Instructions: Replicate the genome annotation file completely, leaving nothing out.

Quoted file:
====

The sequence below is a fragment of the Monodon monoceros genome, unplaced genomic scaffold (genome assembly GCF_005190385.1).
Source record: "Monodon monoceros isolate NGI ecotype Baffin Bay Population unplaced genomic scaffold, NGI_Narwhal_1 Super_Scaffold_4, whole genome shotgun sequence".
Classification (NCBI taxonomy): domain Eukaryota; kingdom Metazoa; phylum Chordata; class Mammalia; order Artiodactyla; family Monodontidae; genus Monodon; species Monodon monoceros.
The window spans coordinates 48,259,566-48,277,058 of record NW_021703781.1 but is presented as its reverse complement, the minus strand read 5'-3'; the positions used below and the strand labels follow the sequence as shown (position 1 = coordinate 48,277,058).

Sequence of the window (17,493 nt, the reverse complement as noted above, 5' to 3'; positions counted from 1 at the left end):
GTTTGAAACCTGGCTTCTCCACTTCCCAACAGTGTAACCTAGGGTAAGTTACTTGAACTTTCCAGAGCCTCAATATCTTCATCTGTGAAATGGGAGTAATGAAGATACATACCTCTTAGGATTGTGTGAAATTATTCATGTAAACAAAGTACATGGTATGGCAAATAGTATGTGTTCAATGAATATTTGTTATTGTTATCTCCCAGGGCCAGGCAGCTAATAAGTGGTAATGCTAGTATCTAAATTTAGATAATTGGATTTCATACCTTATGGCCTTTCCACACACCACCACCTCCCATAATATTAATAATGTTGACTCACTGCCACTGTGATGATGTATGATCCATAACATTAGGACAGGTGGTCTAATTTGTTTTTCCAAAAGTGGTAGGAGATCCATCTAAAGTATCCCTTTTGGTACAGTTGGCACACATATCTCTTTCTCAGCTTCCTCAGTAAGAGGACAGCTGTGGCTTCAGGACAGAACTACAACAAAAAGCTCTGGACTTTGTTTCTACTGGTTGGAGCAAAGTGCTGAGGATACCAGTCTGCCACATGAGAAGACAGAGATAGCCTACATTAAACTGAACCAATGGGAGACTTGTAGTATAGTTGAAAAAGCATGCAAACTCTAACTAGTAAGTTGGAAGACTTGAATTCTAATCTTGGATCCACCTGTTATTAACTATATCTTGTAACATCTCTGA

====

The sequence below is a fragment of the Monodon monoceros genome, unplaced genomic scaffold (genome assembly GCF_005190385.1).
Source record: "Monodon monoceros isolate NGI ecotype Baffin Bay Population unplaced genomic scaffold, NGI_Narwhal_1 Super_Scaffold_4, whole genome shotgun sequence".
Classification (NCBI taxonomy): domain Eukaryota; kingdom Metazoa; phylum Chordata; class Mammalia; order Artiodactyla; family Monodontidae; genus Monodon; species Monodon monoceros.
The window spans coordinates 48,259,566-48,277,058 of record NW_021703781.1 but is presented as its reverse complement, the minus strand read 5'-3'; the positions used below and the strand labels follow the sequence as shown (position 1 = coordinate 48,277,058).

Sequence of the window (17,493 nt, the reverse complement as noted above, 5' to 3'; positions counted from 1 at the left end):
GTTTGAAACCTGGCTTCTCCACTTCCCAACAGTGTAACCTAGGGTAAGTTACTTGAACTTTCCAGAGCCTCAATATCTTCATCTGTGAAATGGGAGTAATGAAGATACATACCTCTTAGGATTGTGTGAAATTATTCATGTAAACAAAGTACATGGTATGGCAAATAGTATGTGTTCAATGAATATTTGTTATTGTTATCTCCCAGGGCCAGGCAGCTAATAAGTGGTAATGCTAGTATCTAAATTTAGATAATTGGATTTCATACCTTATGGCCTTTCCACACACCACCACCTCCCATAATATTAATAATGTTGACTCACTGCCACTGTGATGATGTATGATCCATAACATTAGGACAGGTGGTCTAATTTGTTTTTCCAAAAGTGGTAGGAGATCCATCTAAAGTATCCCTTTTGGTACAGTTGGCACACATATCTCTTTCTCAGCTTCCTCAGTAAGAGGACAGCTGTGGCTTCAGGACAGAACTACAACAAAAAGCTCTGGACTTTGTTTCTACTGGTTGGAGCAAAGTGCTGAGGATACCAGTCTGCCACATGAGAAGACAGAGATAGCCTACATTAAACTGAACCAATGGGAGACTTGTAGTATAGTTGAAAAAGCATGCAAACTCTAACTAGTAAGTTGGAAGACTTGAATTCTAATCTTGGATCCACCTGTTATTAACTATATCTTGTAACATCTCTGA